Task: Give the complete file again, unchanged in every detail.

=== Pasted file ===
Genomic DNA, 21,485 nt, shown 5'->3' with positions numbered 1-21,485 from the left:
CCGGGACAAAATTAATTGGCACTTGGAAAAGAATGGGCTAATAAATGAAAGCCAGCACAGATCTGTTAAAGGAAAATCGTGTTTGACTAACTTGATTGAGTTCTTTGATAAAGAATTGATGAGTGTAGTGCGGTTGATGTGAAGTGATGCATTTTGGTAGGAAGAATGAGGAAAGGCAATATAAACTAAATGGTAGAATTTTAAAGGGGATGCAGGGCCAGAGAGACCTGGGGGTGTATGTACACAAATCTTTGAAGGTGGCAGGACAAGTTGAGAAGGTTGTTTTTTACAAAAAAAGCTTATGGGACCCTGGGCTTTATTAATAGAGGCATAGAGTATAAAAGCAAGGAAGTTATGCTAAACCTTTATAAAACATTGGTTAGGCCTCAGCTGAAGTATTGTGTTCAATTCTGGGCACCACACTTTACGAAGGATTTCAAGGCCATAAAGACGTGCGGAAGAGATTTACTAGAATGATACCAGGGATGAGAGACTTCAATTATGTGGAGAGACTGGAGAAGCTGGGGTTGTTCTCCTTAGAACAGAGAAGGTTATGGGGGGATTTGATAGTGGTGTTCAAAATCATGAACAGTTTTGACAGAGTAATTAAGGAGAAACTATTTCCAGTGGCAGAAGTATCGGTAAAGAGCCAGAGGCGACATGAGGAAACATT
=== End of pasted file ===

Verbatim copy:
Genomic DNA, 21,485 nt, shown 5'->3' with positions numbered 1-21,485 from the left:
CCGGGACAAAATTAATTGGCACTTGGAAAAGAATGGGCTAATAAATGAAAGCCAGCACAGATCTGTTAAAGGAAAATCGTGTTTGACTAACTTGATTGAGTTCTTTGATAAAGAATTGATGAGTGTAGTGCGGTTGATGTGAAGTGATGCATTTTGGTAGGAAGAATGAGGAAAGGCAATATAAACTAAATGGTAGAATTTTAAAGGGGATGCAGGGCCAGAGAGACCTGGGGGTGTATGTACACAAATCTTTGAAGGTGGCAGGACAAGTTGAGAAGGTTGTTTTTTACAAAAAAAGCTTATGGGACCCTGGGCTTTATTAATAGAGGCATAGAGTATAAAAGCAAGGAAGTTATGCTAAACCTTTATAAAACATTGGTTAGGCCTCAGCTGAAGTATTGTGTTCAATTCTGGGCACCACACTTTACGAAGGATTTCAAGGCCATAAAGACGTGCGGAAGAGATTTACTAGAATGATACCAGGGATGAGAGACTTCAATTATGTGGAGAGACTGGAGAAGCTGGGGTTGTTCTCCTTAGAACAGAGAAGGTTATGGGGGGATTTGATAGTGGTGTTCAAAATCATGAACAGTTTTGACAGAGTAATTAAGGAGAAACTATTTCCAGTGGCAGAAGTATCGGTAAAGAGCCAGAGGCGACATGAGGAAACATT